In particular, the modified FUEL process may provide an “at-the-market” underwritten offering of equity, such as common stock. The Underwriter 20 serves as a conventional underwriter and, at the same time, guarantees predefined particulars of the offering. For example, the Underwriter 20 may guarantee the offering price and/or the offering size with the proceeds of the offering going directly to the Issuer 10.
FIGS. 6a and 6 b illustrate a flowchart showing this modified exemplary FUEL process for raising capital which is similar to the process described above and shown in FIGS. 4a and 4 b except as provided below. In step 213, the Issuer 10 and the Underwriter 20 enter into an Enhanced Underwriting Agreement. This modified agreement includes most of terms and clauses described above. However, since this modified exemplary FUEL process does not include a transaction with a Capital Company 25, no separate Standby Agreement is executed. Instead, the Enhanced Underwriting Agreement incorporates a firm commitment clause.
 The firm commitment clause imposes an obligation on the part of the Underwriter 20 to the Issuer 10 to purchase a predetermined amount of the Issuer's equity if the Underwriter 20 fails to fulfill its obligations under the Enhanced Underwriting Agreement and/or a particular Capital Demand Notice. For example, if a Capital Demand Notice specifies that the Underwriter 20 has agreed to sell 2,000 shares of stock in the Issuer 10 within thirty days, but the Underwriter 20 is able to sell only 1,200 shares, according to the terms specified in the firm commitment clause, the Underwriter 20 will have to remedy this failure. The specified remedy in the firm commitment clause may, for example, require the Underwriter 20 to purchase a predetermined amount of equity equal to a difference between the number of shares specified in the firm commitment clause and the number of shares actually sold by the Underwriter 20. In this example, the Underwriter 20 would have to buy the remaining 800 shares. The firm commitment clause may also set forth a price or formula for calculating a price at which the Underwriter 20 will make this purchase.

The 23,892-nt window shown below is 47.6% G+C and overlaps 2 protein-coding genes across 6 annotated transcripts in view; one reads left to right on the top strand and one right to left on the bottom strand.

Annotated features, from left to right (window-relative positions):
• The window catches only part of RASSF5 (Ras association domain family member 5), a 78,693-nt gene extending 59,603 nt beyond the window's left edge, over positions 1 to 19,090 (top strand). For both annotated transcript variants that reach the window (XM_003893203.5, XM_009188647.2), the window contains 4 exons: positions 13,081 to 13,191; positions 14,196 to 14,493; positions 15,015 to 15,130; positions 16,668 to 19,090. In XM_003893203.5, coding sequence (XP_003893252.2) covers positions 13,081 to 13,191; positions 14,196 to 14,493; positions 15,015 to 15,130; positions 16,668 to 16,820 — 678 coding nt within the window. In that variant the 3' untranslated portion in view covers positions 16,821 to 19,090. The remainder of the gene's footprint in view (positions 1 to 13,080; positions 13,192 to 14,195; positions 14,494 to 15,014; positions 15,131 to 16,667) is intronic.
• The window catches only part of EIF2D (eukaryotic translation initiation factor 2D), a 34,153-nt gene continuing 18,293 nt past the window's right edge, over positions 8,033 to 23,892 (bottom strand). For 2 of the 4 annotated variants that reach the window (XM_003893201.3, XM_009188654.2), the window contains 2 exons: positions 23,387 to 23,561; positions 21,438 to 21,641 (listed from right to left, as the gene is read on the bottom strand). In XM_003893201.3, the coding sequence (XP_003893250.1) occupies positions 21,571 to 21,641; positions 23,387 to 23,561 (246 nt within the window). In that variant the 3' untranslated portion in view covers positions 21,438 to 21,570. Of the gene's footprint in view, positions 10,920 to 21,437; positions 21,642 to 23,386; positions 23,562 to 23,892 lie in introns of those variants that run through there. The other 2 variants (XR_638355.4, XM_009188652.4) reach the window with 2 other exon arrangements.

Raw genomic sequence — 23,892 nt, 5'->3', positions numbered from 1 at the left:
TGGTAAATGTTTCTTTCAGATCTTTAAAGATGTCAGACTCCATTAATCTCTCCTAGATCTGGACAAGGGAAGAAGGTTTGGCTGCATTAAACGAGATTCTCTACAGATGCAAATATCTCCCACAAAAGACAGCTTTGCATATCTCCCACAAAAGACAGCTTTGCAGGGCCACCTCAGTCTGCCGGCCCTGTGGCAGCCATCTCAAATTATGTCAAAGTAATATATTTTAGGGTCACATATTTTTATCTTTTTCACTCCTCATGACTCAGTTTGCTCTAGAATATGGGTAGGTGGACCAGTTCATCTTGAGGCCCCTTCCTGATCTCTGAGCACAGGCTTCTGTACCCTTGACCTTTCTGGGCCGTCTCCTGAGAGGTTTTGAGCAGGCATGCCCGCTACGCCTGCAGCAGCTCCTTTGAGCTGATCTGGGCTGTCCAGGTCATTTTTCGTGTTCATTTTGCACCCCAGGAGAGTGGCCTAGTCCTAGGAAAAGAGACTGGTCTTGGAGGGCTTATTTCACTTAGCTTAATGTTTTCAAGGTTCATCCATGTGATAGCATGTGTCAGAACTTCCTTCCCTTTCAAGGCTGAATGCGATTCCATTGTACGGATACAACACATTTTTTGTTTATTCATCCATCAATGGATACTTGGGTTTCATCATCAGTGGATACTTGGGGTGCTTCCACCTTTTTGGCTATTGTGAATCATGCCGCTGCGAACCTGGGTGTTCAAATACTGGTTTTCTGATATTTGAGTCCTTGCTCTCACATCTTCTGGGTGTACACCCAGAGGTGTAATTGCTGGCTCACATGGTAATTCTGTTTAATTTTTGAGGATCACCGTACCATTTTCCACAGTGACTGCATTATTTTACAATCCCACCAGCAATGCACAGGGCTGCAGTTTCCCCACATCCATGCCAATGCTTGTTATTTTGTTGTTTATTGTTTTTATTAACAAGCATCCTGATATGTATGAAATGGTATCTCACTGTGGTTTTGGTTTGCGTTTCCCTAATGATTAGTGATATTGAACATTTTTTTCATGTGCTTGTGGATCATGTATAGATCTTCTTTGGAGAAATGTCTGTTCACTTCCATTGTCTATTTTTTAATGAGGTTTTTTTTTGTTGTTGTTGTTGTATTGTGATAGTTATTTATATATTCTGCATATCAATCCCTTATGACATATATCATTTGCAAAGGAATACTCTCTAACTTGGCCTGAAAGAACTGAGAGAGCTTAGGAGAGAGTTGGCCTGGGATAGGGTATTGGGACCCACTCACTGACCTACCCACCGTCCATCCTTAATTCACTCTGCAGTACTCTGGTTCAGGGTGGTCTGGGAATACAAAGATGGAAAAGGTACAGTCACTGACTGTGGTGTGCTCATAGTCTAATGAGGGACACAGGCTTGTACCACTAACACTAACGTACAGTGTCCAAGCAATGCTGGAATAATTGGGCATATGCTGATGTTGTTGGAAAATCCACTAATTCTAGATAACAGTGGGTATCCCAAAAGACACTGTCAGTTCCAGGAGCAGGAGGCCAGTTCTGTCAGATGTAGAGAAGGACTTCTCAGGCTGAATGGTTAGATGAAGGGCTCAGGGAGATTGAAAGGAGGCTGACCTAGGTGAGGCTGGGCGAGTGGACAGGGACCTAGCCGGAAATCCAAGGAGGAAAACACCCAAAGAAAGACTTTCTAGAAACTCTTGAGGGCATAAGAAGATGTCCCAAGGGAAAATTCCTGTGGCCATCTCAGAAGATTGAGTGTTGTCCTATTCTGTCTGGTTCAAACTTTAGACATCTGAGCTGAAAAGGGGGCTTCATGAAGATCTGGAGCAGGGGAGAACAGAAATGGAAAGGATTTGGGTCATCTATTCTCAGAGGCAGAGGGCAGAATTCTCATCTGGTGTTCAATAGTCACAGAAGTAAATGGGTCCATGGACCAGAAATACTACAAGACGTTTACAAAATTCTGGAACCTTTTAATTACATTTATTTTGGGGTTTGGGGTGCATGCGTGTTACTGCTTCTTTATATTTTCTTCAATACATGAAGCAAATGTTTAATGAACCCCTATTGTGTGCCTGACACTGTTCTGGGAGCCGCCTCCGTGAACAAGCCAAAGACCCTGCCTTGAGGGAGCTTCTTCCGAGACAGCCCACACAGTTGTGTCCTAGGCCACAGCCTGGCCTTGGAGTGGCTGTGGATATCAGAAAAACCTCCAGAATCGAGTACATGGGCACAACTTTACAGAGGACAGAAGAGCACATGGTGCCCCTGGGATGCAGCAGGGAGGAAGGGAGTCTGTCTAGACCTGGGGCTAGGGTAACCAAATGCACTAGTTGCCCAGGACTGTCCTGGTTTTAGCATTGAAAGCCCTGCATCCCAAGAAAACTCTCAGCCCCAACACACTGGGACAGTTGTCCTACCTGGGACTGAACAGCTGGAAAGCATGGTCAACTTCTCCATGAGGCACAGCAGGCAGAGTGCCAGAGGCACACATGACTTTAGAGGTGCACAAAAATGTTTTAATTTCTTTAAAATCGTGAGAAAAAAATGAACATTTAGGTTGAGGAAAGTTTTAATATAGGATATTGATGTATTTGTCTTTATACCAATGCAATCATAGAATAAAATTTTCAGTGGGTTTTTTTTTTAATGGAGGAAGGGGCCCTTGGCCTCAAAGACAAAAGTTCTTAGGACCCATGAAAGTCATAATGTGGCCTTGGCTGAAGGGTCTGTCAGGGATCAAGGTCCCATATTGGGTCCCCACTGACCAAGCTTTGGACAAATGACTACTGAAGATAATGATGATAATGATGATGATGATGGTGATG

The predetermined amount of the Issuer 10's equity may be defined, for example, as the lesser of (1) a percentage of the average daily dollar trading volume during the Selling Period and (2) a fixed dollar amount of common stock in each Selling Period with the remaining obligation in the Capital Demand Notice to be done on “a best efforts” basis. The “best efforts” basis may result in a “best efforts” amount which may be determined based on a number of shares of the stock whose proceeds to the Issuer 10 are equal to the difference between the Capital Demand Notice amount and the firm commitment amount.
 The predetermined amount of the firm commitment clause allows for flexibility. For instance, as described above, the predetermined amount is contingent upon the trading volume which may fluctuate from day to day. Furthermore, the predetermined amount may have alternative variables which allow for more elasticity. One such variable may, for example, be a condition that states that if a dollar trading volume during a given day during the Selling Period is below a minimum offering price specified in the Capital Demand Notice, the daily volume is to be set based on the minimum offering price. Those skilled in the art will understand that there are many ways to determine the predetermined amount which may be employed without departing from the scope of the present invention.
 Another difference between the previously described Underwriting Agreements and this Enhanced Underwriting Agreement is that the Purchase Option of the previous Underwriting Agreement is replaced herein by a separate Warrant Agreement to be executed between the Issuer 10 and the Underwriter 20. Thus, in step 257, the Underwriter 20 may exercise the Warrant Agreement by delivering a notice to the Issuer 10. The notice may detail a number of additional shares the Underwriter 20 desires to sell. In addition, the Underwriting Agreement may provide that the Underwriter 20 may not sell “short” shares of the Issuer 10.